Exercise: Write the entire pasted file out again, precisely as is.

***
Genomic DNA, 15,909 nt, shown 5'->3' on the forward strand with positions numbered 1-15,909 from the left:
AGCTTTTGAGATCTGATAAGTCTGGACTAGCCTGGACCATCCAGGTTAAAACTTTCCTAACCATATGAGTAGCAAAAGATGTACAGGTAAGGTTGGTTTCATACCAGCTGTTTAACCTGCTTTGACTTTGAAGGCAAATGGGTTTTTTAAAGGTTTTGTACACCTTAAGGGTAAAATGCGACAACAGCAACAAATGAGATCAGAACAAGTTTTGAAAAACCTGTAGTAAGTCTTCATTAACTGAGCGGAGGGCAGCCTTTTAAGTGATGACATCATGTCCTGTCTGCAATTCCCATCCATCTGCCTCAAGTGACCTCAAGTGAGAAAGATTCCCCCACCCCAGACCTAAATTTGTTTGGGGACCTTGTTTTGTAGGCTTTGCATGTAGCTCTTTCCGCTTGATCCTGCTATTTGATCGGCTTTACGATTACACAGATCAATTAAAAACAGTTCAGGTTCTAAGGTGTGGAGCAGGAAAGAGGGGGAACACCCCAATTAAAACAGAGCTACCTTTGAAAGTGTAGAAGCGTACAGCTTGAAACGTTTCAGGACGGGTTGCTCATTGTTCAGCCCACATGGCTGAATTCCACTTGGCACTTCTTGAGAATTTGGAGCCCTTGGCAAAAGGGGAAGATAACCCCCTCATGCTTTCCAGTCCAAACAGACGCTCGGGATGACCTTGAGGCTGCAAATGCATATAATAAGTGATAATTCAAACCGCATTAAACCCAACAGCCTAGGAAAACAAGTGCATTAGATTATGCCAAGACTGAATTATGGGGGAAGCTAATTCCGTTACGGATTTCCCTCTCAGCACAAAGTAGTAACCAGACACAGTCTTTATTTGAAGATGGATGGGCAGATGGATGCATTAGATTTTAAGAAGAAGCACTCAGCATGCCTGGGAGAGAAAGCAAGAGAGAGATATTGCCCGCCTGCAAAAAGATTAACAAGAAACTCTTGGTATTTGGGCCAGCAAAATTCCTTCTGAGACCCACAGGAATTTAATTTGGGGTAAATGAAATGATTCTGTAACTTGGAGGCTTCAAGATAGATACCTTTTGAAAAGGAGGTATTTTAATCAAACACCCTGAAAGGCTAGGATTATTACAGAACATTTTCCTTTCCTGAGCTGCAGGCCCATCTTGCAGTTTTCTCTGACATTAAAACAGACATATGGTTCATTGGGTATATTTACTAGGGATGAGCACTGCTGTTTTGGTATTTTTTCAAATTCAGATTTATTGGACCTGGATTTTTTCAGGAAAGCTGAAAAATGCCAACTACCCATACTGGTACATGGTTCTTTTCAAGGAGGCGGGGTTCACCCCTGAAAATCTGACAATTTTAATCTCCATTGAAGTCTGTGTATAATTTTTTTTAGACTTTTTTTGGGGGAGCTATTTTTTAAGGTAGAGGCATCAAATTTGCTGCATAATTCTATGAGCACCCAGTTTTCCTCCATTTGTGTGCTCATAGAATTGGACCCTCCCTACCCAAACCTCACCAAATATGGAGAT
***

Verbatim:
Genomic DNA, 15,909 nt, shown 5'->3' on the forward strand with positions numbered 1-15,909 from the left:
AGCTTTTGAGATCTGATAAGTCTGGACTAGCCTGGACCATCCAGGTTAAAACTTTCCTAACCATATGAGTAGCAAAAGATGTACAGGTAAGGTTGGTTTCATACCAGCTGTTTAACCTGCTTTGACTTTGAAGGCAAATGGGTTTTTTAAAGGTTTTGTACACCTTAAGGGTAAAATGCGACAACAGCAACAAATGAGATCAGAACAAGTTTTGAAAAACCTGTAGTAAGTCTTCATTAACTGAGCGGAGGGCAGCCTTTTAAGTGATGACATCATGTCCTGTCTGCAATTCCCATCCATCTGCCTCAAGTGACCTCAAGTGAGAAAGATTCCCCCACCCCAGACCTAAATTTGTTTGGGGACCTTGTTTTGTAGGCTTTGCATGTAGCTCTTTCCGCTTGATCCTGCTATTTGATCGGCTTTACGATTACACAGATCAATTAAAAACAGTTCAGGTTCTAAGGTGTGGAGCAGGAAAGAGGGGGAACACCCCAATTAAAACAGAGCTACCTTTGAAAGTGTAGAAGCGTACAGCTTGAAACGTTTCAGGACGGGTTGCTCATTGTTCAGCCCACATGGCTGAATTCCACTTGGCACTTCTTGAGAATTTGGAGCCCTTGGCAAAAGGGGAAGATAACCCCCTCATGCTTTCCAGTCCAAACAGACGCTCGGGATGACCTTGAGGCTGCAAATGCATATAATAAGTGATAATTCAAACCGCATTAAACCCAACAGCCTAGGAAAACAAGTGCATTAGATTATGCCAAGACTGAATTATGGGGGAAGCTAATTCCGTTACGGATTTCCCTCTCAGCACAAAGTAGTAACCAGACACAGTCTTTATTTGAAGATGGATGGGCAGATGGATGCATTAGATTTTAAGAAGAAGCACTCAGCATGCCTGGGAGAGAAAGCAAGAGAGAGATATTGCCCGCCTGCAAAAAGATTAACAAGAAACTCTTGGTATTTGGGCCAGCAAAATTCCTTCTGAGACCCACAGGAATTTAATTTGGGGTAAATGAAATGATTCTGTAACTTGGAGGCTTCAAGATAGATACCTTTTGAAAAGGAGGTATTTTAATCAAACACCCTGAAAGGCTAGGATTATTACAGAACATTTTCCTTTCCTGAGCTGCAGGCCCATCTTGCAGTTTTCTCTGACATTAAAACAGACATATGGTTCATTGGGTATATTTACTAGGGATGAGCACTGCTGTTTTGGTATTTTTTCAAATTCAGATTTATTGGACCTGGATTTTTTCAGGAAAGCTGAAAAATGCCAACTACCCATACTGGTACATGGTTCTTTTCAAGGAGGCGGGGTTCACCCCTGAAAATCTGACAATTTTAATCTCCATTGAAGTCTGTGTATAATTTTTTTTAGACTTTTTTTGGGGGAGCTATTTTTTAAGGTAGAGGCATCAAATTTGCTGCATAATTCTATGAGCACCCAGTTTTCCTCCATTTGTGTGCTCATAGAATTGGACCCTCCCTACCCAAACCTCACCAAATATGGAGAT